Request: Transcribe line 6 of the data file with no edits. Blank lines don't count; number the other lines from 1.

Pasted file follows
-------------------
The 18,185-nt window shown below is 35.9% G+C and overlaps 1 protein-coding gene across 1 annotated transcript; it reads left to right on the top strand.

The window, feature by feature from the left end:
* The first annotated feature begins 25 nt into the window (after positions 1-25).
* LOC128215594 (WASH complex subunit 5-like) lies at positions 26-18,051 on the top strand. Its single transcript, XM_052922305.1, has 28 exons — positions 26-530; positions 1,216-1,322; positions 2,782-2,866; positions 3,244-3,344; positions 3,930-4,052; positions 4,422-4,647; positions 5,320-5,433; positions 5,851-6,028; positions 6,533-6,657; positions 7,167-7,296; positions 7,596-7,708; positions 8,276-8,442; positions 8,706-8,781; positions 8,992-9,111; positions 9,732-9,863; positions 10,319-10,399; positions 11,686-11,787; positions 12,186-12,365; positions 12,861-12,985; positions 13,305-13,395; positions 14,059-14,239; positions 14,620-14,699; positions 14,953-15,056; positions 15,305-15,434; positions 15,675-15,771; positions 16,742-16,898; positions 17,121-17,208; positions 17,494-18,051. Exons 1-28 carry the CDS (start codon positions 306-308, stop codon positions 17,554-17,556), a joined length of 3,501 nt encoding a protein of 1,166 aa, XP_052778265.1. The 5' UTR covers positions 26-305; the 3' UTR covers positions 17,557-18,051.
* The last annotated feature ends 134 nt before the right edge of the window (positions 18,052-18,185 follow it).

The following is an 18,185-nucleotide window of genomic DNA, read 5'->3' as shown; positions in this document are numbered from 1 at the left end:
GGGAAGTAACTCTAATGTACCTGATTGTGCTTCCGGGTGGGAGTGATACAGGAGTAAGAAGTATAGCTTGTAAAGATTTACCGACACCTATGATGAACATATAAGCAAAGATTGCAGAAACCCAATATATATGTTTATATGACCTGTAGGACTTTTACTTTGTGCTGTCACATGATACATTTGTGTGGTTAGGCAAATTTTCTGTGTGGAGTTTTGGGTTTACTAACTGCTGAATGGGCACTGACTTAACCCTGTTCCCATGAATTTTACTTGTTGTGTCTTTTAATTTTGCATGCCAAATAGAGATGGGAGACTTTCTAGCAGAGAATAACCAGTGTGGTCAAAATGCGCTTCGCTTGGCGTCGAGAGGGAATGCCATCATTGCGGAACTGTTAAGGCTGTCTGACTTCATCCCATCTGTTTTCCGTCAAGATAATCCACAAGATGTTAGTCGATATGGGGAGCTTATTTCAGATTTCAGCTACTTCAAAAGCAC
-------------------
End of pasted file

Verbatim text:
The following is an 18,185-nucleotide window of genomic DNA, read 5'->3' as shown; positions in this document are numbered from 1 at the left end: